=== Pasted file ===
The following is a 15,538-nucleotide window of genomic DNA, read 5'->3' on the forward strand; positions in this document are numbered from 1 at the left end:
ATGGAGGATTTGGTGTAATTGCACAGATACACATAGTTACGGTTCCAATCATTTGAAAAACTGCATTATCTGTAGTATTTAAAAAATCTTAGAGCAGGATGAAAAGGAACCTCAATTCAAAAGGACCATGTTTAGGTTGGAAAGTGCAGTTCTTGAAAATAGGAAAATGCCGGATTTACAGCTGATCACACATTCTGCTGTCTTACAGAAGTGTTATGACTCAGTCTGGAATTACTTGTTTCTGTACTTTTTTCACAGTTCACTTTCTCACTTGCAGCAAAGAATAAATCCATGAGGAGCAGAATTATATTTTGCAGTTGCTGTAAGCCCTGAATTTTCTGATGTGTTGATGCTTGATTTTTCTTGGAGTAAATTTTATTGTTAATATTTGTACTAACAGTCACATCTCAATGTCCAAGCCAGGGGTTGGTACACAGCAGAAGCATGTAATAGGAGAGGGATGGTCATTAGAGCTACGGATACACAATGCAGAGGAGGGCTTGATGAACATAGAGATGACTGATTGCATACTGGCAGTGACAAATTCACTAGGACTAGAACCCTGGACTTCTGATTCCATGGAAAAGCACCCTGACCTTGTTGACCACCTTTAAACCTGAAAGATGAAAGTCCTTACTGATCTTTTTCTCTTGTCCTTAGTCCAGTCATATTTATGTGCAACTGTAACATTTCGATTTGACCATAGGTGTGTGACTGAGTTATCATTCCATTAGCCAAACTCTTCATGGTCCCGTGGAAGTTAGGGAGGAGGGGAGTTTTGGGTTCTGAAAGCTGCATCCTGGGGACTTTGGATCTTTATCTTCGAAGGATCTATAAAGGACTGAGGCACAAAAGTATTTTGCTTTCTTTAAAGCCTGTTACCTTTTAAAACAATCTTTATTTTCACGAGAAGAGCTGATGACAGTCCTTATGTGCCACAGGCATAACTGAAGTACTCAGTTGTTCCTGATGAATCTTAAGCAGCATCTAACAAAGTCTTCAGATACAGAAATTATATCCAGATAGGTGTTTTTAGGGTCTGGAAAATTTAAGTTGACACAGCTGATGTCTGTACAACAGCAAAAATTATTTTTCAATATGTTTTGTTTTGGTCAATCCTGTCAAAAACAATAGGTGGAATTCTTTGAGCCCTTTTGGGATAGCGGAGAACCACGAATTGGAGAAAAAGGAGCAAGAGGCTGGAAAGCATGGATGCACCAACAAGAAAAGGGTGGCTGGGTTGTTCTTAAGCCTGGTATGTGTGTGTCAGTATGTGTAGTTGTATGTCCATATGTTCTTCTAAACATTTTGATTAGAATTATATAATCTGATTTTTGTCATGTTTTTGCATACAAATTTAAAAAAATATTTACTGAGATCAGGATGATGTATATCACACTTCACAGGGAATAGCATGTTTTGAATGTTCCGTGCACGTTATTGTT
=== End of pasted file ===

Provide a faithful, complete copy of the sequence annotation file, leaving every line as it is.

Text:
The following is a 15,538-nucleotide window of genomic DNA, read 5'->3' on the forward strand; positions in this document are numbered from 1 at the left end:
ATGGAGGATTTGGTGTAATTGCACAGATACACATAGTTACGGTTCCAATCATTTGAAAAACTGCATTATCTGTAGTATTTAAAAAATCTTAGAGCAGGATGAAAAGGAACCTCAATTCAAAAGGACCATGTTTAGGTTGGAAAGTGCAGTTCTTGAAAATAGGAAAATGCCGGATTTACAGCTGATCACACATTCTGCTGTCTTACAGAAGTGTTATGACTCAGTCTGGAATTACTTGTTTCTGTACTTTTTTCACAGTTCACTTTCTCACTTGCAGCAAAGAATAAATCCATGAGGAGCAGAATTATATTTTGCAGTTGCTGTAAGCCCTGAATTTTCTGATGTGTTGATGCTTGATTTTTCTTGGAGTAAATTTTATTGTTAATATTTGTACTAACAGTCACATCTCAATGTCCAAGCCAGGGGTTGGTACACAGCAGAAGCATGTAATAGGAGAGGGATGGTCATTAGAGCTACGGATACACAATGCAGAGGAGGGCTTGATGAACATAGAGATGACTGATTGCATACTGGCAGTGACAAATTCACTAGGACTAGAACCCTGGACTTCTGATTCCATGGAAAAGCACCCTGACCTTGTTGACCACCTTTAAACCTGAAAGATGAAAGTCCTTACTGATCTTTTTCTCTTGTCCTTAGTCCAGTCATATTTATGTGCAACTGTAACATTTCGATTTGACCATAGGTGTGTGACTGAGTTATCATTCCATTAGCCAAACTCTTCATGGTCCCGTGGAAGTTAGGGAGGAGGGGAGTTTTGGGTTCTGAAAGCTGCATCCTGGGGACTTTGGATCTTTATCTTCGAAGGATCTATAAAGGACTGAGGCACAAAAGTATTTTGCTTTCTTTAAAGCCTGTTACCTTTTAAAACAATCTTTATTTTCACGAGAAGAGCTGATGACAGTCCTTATGTGCCACAGGCATAACTGAAGTACTCAGTTGTTCCTGATGAATCTTAAGCAGCATCTAACAAAGTCTTCAGATACAGAAATTATATCCAGATAGGTGTTTTTAGGGTCTGGAAAATTTAAGTTGACACAGCTGATGTCTGTACAACAGCAAAAATTATTTTTCAATATGTTTTGTTTTGGTCAATCCTGTCAAAAACAATAGGTGGAATTCTTTGAGCCCTTTTGGGATAGCGGAGAACCACGAATTGGAGAAAAAGGAGCAAGAGGCTGGAAAGCATGGATGCACCAACAAGAAAAGGGTGGCTGGGTTGTTCTTAAGCCTGGTATGTGTGTGTCAGTATGTGTAGTTGTATGTCCATATGTTCTTCTAAACATTTTGATTAGAATTATATAATCTGATTTTTGTCATGTTTTTGCATACAAATTTAAAAAAATATTTACTGAGATCAGGATGATGTATATCACACTTCACAGGGAATAGCATGTTTTGAATGTTCCGTGCACGTTATTGTT